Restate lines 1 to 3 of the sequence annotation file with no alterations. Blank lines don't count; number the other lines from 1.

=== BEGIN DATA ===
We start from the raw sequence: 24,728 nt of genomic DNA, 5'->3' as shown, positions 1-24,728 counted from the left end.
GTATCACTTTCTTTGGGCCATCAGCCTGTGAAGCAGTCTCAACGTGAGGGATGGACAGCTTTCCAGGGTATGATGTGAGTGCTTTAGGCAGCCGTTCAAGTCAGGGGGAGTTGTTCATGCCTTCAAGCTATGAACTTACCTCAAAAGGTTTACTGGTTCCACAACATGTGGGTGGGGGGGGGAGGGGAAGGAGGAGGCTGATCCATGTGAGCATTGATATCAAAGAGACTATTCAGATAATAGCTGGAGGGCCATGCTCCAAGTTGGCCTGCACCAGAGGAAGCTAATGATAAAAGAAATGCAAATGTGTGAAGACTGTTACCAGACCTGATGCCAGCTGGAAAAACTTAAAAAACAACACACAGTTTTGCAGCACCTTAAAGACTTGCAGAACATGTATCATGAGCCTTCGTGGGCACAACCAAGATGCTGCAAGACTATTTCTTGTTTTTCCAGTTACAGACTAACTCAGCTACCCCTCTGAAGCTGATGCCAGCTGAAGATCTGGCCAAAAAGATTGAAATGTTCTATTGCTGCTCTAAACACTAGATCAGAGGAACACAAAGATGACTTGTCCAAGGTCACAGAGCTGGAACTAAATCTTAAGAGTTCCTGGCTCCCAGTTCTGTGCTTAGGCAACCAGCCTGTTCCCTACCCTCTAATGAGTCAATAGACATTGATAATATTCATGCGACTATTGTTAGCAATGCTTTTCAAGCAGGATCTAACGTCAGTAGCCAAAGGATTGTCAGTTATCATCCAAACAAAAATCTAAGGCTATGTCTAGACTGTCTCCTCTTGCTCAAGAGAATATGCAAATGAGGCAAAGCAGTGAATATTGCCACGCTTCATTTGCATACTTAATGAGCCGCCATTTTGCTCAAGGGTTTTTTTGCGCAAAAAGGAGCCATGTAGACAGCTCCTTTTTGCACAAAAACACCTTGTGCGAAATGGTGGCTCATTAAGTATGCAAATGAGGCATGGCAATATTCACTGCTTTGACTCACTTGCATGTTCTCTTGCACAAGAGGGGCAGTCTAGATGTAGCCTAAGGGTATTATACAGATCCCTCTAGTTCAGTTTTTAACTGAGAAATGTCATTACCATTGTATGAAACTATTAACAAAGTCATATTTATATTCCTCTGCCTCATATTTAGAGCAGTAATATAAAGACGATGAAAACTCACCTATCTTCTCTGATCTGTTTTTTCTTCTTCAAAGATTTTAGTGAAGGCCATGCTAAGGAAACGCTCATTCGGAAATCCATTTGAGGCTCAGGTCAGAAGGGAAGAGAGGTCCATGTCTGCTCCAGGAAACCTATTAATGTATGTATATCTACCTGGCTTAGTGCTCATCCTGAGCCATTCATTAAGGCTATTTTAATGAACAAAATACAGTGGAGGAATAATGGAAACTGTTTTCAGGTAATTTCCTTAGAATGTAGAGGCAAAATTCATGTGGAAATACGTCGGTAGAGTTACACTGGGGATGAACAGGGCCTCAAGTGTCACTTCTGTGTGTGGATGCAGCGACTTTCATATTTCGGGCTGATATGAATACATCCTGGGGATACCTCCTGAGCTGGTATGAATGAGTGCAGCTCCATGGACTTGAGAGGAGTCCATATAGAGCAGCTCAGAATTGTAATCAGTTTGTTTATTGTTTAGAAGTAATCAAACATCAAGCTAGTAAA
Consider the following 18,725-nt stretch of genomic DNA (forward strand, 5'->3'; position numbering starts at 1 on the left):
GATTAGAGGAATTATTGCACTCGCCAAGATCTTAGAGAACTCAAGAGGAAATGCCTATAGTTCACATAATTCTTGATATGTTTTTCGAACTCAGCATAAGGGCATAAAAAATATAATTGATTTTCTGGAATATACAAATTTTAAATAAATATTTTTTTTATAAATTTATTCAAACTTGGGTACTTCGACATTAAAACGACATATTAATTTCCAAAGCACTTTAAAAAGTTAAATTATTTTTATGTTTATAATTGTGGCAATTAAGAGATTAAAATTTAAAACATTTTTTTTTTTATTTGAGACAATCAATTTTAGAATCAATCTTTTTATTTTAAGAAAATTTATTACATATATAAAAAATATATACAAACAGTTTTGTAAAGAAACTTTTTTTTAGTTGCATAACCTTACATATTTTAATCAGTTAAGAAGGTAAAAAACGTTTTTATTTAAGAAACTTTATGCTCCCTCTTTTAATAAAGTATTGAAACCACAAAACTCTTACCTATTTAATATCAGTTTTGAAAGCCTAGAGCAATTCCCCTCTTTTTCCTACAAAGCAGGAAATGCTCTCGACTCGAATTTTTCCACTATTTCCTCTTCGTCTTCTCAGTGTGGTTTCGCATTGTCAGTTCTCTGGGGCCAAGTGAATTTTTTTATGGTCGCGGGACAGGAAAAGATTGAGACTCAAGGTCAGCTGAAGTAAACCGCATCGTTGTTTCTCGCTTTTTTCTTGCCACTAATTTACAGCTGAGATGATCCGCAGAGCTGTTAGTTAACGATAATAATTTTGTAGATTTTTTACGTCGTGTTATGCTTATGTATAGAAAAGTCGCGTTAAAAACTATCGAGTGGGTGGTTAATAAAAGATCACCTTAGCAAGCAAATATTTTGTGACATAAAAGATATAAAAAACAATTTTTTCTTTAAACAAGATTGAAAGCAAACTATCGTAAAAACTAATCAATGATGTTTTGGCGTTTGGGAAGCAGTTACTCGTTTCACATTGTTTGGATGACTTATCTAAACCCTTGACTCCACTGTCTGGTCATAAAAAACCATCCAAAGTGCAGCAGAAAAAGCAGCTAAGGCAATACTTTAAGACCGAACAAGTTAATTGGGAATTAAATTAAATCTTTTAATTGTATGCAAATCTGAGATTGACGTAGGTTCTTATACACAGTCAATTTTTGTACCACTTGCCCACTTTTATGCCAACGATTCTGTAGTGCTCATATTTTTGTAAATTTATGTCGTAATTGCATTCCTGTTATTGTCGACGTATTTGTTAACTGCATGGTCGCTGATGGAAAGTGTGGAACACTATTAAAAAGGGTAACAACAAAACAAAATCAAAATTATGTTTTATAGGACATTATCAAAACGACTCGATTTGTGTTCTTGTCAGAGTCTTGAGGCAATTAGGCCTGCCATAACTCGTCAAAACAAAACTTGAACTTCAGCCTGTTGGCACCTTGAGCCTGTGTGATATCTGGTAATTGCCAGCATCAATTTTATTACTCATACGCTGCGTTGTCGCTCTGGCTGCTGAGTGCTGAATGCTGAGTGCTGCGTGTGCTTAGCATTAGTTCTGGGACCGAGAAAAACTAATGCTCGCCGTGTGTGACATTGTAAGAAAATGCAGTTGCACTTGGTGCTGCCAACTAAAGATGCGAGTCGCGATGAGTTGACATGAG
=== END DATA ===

We start from the raw sequence: 24,728 nt of genomic DNA, 5'->3' as shown, positions 1-24,728 counted from the left end.
GTATCACTTTCTTTGGGCCATCAGCCTGTGAAGCAGTCTCAACGTGAGGGATGGACAGCTTTCCAGGGTATGATGTGAGTGCTTTAGGCAGCCGTTCAAGTCAGGGGGAGTTGTTCATGCCTTCAAGCTATGAACTTACCTCAAAAGGTTTACTGGTTCCACAACATGTGGGTGGGGGGGGGAGGGGAAGGAGGAGGCTGATCCATGTGAGCATTGATATCAAAGAGACTATTCAGATAATAGCTGGAGGGCCATGCTCCAAGTTGGCCTGCACCAGAGGAAGCTAATGATAAAAGAAATGCAAATGTGTGAAGACTGTTACCAGACCTGATGCCAGCTGGAAAAACTTAAAAAACAACACACAGTTTTGCAGCACCTTAAAGACTTGCAGAACATGTATCATGAGCCTTCGTGGGCACAACCAAGATGCTGCAAGACTATTTCTTGTTTTTCCAGTTACAGACTAACTCAGCTACCCCTCTGAAGCTGATGCCAGCTGAAGATCTGGCCAAAAAGATTGAAATGTTCTATTGCTGCTCTAAACACTAGATCAGAGGAACACAAAGATGACTTGTCCAAGGTCACAGAGCTGGAACTAAATCTTAAGAGTTCCTGGCTCCCAGTTCTGTGCTTAGGCAACCAGCCTGTTCCCTACCCTCTAATGAGTCAATAGACATTGATAATATTCATGCGACTATTGTTAGCAATGCTTTTCAAGCAGGATCTAACGTCAGTAGCCAAAGGATTGTCAGTTATCATCCAAACAAAAATCTAAGGCTATGTCTAGACTGTCTCCTCTTGCTCAAGAGAATATGCAAATGAGGCAAAGCAGTGAATATTGCCACGCTTCATTTGCATACTTAATGAGCCGCCATTTTGCTCAAGGGTTTTTTTGCGCAAAAAGGAGCCATGTAGACAGCTCCTTTTTGCACAAAAACACCTTGTGCGAAATGGTGGCTCATTAAGTATGCAAATGAGGCATGGCAATATTCACTGCTTTGACTCACTTGCATGTTCTCTTGCACAAGAGGGGCAGTCTAGATGTAGCCTAAGGGTATTATACAGATCCCTCTAGTTCAGTTTTTAACTGAGAAATGTCATTACCATTGTATGAAACTATTAACAAAGTCATATTTATATTCCTCTGCCTCATATTTAGAGCAGTAATATAAAGACGATGAAAACTCACCTATCTTCTCTGATCTGTTTTTTCTTCTTCAAAGATTTTAGTGAAGGCCATGCTAAGGAAACGCTCATTCGGAAATCCATTTGAGGCTCAGGTCAGAAGGGAAGAGAGGTCCATGTCTGCTCCAGGAAACCTATTAATGTATGTATATCTACCTGGCTTAGTGCTCATCCTGAGCCATTCATTAAGGCTATTTTAATGAACAAAATACAGTGGAGGAATAATGGAAACTGTTTTCAGGTAATTTCCTTAGAATGTAGAGGCAAAATTCATGTGGAAATACGTCGGTAGAGTTACACTGGGGATGAACAGGGCCTCAAGTGTCACTTCTGTGTGTGGATGCAGCGACTTTCATATTTCGGGCTGATATGAATACATCCTGGGGATACCTCCTGAGCTGGTATGAATGAGTGCAGCTCCATGGACTTGAGAGGAGTCCATATAGAGCAGCTCAGAATTGTAATCAGTTTGTTTATTGTTTAGAAGTAATCAAACATCAAGCTAGTAAA
Consider the following 18,725-nt stretch of genomic DNA (forward strand, 5'->3'; position numbering starts at 1 on the left):